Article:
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Ask the mechanic: what should I do if the alternator light comes on?

All in all, this is not great news. In the best case scenario, it's a huge inconvenience, but in the worst case scenario you're going to need to replace the alternator and possibly the fan belt, which can be hugely expensive.

If the battery or alternator light is lit up, it basically signals that there is more electricity being utilised by your car than is being replenished. You may get some warning signs before the light comes on (or at the same time as the light comes on) that you may want to keep an eye or ear out for. The audio on the radio fading in and out is one sign that the electricity in your car is running low, as well as the sounding of the horn and the brightness of the headlights decreasing.

The number one thing to remember if the alternator light comes on is to keep driving until you reach the next service station. If you stop the car, there's next to no chance of starting it up again. It will also help to turn off the radio and any air conditioning facilities, and unplug any devices, such as a phone charger; all of these things are going to leach your car of electricity.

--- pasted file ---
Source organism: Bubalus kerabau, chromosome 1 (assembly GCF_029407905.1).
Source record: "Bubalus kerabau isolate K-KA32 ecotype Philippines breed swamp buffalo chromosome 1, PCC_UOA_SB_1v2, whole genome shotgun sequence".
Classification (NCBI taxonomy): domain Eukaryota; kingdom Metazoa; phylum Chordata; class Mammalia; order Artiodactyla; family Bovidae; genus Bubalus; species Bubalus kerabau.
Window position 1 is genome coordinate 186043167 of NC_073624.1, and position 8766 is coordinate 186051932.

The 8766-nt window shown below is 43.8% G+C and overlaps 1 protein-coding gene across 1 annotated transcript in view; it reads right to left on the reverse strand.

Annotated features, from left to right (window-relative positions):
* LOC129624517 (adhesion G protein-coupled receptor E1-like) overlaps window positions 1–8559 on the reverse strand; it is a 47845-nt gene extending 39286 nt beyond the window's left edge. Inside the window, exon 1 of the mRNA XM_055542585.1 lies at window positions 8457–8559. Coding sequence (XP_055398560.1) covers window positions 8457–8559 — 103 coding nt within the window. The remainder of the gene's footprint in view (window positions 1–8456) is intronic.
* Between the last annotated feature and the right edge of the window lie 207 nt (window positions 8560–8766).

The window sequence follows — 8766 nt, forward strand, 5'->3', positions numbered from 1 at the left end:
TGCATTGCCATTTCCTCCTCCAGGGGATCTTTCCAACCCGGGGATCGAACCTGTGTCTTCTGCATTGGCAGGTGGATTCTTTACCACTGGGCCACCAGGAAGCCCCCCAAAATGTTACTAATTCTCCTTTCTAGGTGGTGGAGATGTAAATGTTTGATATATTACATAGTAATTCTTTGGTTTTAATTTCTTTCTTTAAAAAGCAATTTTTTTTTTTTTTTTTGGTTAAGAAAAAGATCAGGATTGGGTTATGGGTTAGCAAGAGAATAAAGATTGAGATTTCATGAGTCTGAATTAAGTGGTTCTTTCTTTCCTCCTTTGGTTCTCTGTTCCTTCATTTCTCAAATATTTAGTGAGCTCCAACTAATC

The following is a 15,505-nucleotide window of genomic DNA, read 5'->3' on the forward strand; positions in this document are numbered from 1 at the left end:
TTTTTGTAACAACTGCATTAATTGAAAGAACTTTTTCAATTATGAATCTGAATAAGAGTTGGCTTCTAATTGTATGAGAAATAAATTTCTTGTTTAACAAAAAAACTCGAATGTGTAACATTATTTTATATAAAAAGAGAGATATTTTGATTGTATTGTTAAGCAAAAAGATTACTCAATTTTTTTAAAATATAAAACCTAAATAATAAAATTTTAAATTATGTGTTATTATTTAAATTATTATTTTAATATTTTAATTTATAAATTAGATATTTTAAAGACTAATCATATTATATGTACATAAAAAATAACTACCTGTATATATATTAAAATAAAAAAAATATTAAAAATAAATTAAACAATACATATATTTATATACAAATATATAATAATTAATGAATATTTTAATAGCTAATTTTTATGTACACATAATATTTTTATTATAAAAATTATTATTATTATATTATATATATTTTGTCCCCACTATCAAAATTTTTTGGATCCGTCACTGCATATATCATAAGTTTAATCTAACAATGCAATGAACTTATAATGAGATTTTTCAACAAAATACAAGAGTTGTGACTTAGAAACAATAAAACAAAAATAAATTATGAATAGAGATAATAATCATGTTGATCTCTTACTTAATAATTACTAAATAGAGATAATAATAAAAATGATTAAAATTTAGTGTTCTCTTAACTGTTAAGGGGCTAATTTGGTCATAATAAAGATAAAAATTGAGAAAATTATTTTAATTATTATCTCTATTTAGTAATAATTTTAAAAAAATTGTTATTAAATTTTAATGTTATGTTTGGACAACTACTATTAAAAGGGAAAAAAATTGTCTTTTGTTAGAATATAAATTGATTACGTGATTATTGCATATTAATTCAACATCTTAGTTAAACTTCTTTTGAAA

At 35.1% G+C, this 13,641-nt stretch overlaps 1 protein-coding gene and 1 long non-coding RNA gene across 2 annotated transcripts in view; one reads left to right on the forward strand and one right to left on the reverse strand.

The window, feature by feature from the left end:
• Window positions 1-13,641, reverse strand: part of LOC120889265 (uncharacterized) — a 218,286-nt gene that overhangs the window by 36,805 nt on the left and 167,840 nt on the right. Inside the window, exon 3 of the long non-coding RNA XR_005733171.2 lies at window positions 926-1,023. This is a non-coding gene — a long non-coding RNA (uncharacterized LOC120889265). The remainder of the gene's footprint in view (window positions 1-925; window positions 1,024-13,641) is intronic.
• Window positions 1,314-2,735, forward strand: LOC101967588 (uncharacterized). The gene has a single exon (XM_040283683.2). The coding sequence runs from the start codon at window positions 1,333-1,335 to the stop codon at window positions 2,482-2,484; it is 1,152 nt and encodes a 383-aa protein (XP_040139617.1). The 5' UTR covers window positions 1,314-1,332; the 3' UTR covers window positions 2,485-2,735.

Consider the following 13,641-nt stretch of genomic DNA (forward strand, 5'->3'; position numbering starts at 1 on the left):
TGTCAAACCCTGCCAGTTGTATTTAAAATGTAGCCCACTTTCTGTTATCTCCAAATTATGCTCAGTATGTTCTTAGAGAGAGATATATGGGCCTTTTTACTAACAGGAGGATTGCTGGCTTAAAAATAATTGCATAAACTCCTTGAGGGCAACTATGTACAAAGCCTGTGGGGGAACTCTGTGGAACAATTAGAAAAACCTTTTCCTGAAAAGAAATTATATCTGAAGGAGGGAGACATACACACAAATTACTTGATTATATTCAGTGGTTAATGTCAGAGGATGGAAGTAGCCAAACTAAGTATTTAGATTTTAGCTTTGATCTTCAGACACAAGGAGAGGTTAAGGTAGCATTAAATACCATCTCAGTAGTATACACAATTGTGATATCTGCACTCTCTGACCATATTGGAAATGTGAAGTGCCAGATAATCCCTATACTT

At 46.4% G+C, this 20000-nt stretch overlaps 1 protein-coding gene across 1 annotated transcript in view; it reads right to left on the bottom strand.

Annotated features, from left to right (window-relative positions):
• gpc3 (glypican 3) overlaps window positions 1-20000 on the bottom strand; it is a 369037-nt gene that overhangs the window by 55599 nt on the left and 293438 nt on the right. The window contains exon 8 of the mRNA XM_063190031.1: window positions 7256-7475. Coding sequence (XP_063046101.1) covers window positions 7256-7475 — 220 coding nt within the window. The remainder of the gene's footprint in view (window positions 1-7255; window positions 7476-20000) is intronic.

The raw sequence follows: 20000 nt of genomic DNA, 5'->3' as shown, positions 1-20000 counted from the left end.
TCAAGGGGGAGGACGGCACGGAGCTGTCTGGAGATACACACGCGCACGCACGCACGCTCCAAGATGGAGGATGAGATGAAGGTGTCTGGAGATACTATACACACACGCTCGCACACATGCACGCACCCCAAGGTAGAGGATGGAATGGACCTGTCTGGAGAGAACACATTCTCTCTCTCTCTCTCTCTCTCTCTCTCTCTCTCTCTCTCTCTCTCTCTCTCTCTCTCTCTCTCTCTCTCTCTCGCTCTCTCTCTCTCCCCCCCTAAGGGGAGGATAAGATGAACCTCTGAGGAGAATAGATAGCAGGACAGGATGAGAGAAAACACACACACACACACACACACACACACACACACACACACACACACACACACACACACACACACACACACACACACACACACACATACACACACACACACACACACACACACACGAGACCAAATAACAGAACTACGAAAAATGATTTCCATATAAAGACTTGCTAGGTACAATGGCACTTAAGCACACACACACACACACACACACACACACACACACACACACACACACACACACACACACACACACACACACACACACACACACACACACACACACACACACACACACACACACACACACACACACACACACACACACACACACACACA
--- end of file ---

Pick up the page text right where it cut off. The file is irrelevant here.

The tricky business with alternators is that the rules are different if the temperature gauge lights up at the same time the alternator light does. If this is the case, the reverse to the above applies: you should stop the car as soon as you can find a safe spot to do so. This is because the fan belt that controls the alternator is the same fan belt that controls the water pump - meaning if there is a problem with the fan belt, the water pump is going to seize and the engine will become so hot that its parts will begin to melt. Continuing to drive a car that is overheating can, and most likely will, do extreme damage and will cost a bomb to repair, so it's important to pay attention to what else is happening in your car when the alternator light comes on.

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